Obama should take the seemingly small but vastly important step to repeal the Single Entry Only policy and allow Iranian students to obtain a multiple-entry visa to study in US schools. There is no better way to convey our friendship with Iran's youth than to offer an outstretched hand as Iran's government clenches its fist.

Eliminate Internet Restrictions

As former New York Times Tehran correspondent Nazila Fathi explained recently at a NIAC conference on Capitol Hill, "If the US wants to help, the first thing [Iranians] need is access to the Internet."

Unfortunately, the US imposes its own firewall on Iran through sanctions that restrict software and hardware from being exported to Iranians.

"Lift the sanctions," says Fathi. "Iranians cannot even buy Skype credits to talk on Skype lines, they have to rely on telephone lines that are monitored by the Iranian government. There is satellite internet over Iran, but because of the sanctions they cannot access it."

The first step to supporting Internet freedom in Iran is for the US to get out of its own way.

The Obama administration worked during the height of the Green Movement protests in 2009 to shield certain types of communication software from sanctions. Unfortunately, it took nine months to lift restrictions, and only on rudimentary chat software.

Other basic tools that Iranian activists want access to remain blocked without a special license. For instance, Google's secure web browser Chrome was not allowed in Iran until January of this year -- a full year and a half after the June 2009 elections -- because Google did not have the necessary US government license.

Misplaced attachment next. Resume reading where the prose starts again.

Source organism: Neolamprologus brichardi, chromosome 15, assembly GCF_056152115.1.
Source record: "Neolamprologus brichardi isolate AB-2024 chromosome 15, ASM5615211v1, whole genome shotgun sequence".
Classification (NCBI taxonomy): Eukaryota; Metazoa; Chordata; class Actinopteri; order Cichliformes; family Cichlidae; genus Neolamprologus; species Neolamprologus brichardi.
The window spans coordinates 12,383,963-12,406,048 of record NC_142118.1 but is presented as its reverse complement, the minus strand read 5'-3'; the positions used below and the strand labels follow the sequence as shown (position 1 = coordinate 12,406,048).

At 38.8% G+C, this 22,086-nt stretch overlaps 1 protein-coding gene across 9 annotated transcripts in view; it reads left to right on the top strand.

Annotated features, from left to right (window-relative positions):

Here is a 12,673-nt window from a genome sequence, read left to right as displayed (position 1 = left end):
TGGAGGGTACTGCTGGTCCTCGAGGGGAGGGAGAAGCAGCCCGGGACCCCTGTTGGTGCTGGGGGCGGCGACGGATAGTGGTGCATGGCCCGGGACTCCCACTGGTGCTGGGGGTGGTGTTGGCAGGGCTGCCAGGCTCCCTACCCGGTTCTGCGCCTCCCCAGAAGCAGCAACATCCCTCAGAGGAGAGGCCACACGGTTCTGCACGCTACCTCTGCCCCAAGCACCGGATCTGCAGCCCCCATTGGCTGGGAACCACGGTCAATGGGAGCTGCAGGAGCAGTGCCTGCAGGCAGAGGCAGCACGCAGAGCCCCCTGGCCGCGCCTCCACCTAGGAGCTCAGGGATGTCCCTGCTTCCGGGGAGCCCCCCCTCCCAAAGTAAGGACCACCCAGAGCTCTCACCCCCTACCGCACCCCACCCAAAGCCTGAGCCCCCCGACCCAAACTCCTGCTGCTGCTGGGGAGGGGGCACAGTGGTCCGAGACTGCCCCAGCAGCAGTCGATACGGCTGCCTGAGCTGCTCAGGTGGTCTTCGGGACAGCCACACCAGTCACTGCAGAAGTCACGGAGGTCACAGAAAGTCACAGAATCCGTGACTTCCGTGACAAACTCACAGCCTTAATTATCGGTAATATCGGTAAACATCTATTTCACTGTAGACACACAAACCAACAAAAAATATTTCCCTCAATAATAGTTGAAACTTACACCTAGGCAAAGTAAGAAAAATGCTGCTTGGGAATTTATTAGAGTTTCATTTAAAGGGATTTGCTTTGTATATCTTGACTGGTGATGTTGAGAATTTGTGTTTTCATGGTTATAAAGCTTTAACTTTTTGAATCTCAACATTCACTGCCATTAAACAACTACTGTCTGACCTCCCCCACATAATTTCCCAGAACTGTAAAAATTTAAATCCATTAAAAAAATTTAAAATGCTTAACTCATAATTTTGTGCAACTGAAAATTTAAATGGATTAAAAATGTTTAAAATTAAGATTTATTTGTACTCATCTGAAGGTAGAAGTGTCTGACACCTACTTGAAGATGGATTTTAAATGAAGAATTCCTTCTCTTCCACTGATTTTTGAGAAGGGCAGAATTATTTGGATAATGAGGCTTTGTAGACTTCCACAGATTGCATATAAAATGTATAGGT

President Obama should move swiftly to allow the free flow of communication tools to Iranians. The US should exempt useful Internet software, hardware, and services from this counterproductive, cumbersome licensing requirement.

End Humanitarian Restrictions

In 2009, Representative Keith Ellison (D-MN) introduced legislation to sanction Iranian human rights abusers and companies that support Internet censorship, while easing restrictions on US humanitarian and human rights organizations.

The sanctions eventually became law, a positive step. But the proposal to allow humanitarian and human rights organizations to work in Iran has yet to be acted on, so these activities face restrictions similar to those on Internet technology,

In fact, in 2003 the US eased these restrictions in response to the devastating earthquake in Bam, Iran -- but only temporarily. The efforts of humanitarian groups like Mercy Corps and Relief International to assist in disaster relief over that twelve month period did not just address a moral imperative, they helped engender goodwill among the Iranian people and benefited US interests.

We should not bar Americans from working directly with Iranians to improve child and maternal health, treat drug addiction, or prepare and respond to natural disasters. The president should permanently lift the restrictions that prevent Americans from exporting goodwill to the people of Iran.

Many of these proposals have languished for lack of political space in Washington and a demand for silver bullets. But while these measures may seem small to some, they will enable the US to make a positive impact. President Obama now has an opportunity to create his own space and match his promises with important policy adjustments. He must not miss this opportunity to truly stand with the Iranian people.


Jamal Abdi is Policy Director and Trita Parsi is President of the National Iranian American Council, the largest grassroots organization representing the Iranian-American community in the US.